A patch bay is like a sonic traffic controller. It allows you to quickly route outboard effects into your signal chain. In other words, it a routing mechanism that will allow you to send audio signals from one place, to another via cables.
After you label and wire your patch bay, it will be easy for you to route audio signals that are outboard, without the hassle of moving and climbing behind your rack mounted gear or desk. This leads to a very ergonomically environment for the audio engineer. Patch bays are also very handy in tracking or tracing down problems in your signal chain or signal path and can give you options for a work around.
The most common type of patch bay that you will find in a recording studio is the TT or the 1/4 inch connectors. The TTis the tiny telephone type ones and is also called the Bantam. The holes in the TTs are 0.173 inches and these types of patch bays are usually found in the larger recording studios. The TT can have 96 jacks compared to the 1/4 inch patch bay, that can fit 32 to 48 jacks. So its a real space advantage to have the TT type patch bays. TT jacks can be wired as balanced. A balanced line offers common mode rejection and this mode cancels unwanted noise out. That said an unbalanced system can be noise free also, as long as you have quality calbes in addition to short cables.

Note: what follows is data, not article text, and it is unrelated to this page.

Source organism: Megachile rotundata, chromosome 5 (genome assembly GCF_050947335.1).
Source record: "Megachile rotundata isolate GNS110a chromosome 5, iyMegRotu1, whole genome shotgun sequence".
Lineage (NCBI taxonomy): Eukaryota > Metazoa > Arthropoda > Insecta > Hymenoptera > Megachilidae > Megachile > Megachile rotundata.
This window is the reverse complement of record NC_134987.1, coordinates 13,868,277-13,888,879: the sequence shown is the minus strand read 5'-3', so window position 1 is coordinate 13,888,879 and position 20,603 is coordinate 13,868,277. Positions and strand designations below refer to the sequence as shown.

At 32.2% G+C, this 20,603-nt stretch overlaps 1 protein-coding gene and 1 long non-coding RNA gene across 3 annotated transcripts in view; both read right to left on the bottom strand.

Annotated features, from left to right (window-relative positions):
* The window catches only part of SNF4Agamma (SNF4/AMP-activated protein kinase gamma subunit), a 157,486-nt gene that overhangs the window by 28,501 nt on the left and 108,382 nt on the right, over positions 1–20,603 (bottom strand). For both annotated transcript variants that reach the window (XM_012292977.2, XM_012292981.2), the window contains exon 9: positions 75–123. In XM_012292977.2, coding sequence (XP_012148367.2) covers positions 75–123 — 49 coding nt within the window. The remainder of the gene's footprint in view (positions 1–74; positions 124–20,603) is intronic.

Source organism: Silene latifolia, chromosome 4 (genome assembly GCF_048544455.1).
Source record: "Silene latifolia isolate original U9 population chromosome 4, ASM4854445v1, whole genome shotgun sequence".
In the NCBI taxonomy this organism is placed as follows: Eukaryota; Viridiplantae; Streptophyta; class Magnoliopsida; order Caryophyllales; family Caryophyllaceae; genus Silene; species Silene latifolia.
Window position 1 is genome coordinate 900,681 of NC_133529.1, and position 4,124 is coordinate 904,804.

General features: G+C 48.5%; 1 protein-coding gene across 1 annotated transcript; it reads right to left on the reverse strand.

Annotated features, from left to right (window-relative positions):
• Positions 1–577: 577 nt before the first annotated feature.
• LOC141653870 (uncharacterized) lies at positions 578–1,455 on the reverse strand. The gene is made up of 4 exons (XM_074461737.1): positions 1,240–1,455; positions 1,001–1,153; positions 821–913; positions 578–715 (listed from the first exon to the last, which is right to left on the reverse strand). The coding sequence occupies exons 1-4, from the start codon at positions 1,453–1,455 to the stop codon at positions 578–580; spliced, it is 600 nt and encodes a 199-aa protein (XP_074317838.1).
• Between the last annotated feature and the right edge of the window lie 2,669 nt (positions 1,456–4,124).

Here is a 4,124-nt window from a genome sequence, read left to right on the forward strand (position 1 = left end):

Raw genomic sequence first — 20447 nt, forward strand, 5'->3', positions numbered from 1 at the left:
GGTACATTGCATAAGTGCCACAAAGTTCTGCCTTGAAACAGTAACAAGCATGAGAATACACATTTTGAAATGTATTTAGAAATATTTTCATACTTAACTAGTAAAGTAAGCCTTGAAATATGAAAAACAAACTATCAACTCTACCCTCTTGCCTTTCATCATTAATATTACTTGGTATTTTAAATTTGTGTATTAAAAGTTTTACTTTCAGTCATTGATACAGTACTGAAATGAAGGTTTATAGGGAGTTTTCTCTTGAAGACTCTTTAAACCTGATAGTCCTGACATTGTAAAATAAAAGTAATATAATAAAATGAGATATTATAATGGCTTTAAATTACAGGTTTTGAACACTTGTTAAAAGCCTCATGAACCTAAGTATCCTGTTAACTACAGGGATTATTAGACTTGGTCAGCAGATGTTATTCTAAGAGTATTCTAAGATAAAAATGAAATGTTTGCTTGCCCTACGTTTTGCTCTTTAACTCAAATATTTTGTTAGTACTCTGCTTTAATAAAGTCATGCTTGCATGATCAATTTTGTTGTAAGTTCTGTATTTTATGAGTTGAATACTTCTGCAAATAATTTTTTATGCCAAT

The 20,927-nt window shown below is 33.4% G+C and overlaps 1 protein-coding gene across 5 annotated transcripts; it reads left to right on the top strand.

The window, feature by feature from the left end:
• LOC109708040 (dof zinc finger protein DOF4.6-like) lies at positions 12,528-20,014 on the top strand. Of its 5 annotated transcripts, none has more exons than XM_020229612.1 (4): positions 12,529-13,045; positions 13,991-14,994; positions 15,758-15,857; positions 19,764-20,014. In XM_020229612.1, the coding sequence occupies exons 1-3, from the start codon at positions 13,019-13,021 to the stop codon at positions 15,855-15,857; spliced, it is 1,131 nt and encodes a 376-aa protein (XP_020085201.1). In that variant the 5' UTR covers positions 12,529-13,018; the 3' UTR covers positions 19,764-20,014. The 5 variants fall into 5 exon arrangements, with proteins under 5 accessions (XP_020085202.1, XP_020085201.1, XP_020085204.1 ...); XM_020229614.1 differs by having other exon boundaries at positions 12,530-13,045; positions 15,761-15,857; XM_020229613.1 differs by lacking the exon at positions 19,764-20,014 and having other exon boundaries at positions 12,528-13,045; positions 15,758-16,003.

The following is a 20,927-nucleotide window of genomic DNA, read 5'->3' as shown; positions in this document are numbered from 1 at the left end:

Patch bays have front and back connection. The rear connections are permanent links to the gear it's connected to and the front jacks and are used for routing changes through the patch points.
Normaled patch bays are wired, so that a signal is routed internally from one permanent patch point to a predetermined permanent point without requiring a patch cable. In patch bays that are not normalled, or denormalled as some call it, all the signal routing is done in the front panel.
I hope this has opened your eyes up a bit more and helped you understand a bit more about patch bays. There is s much more to them, but it would take a book to explain it all.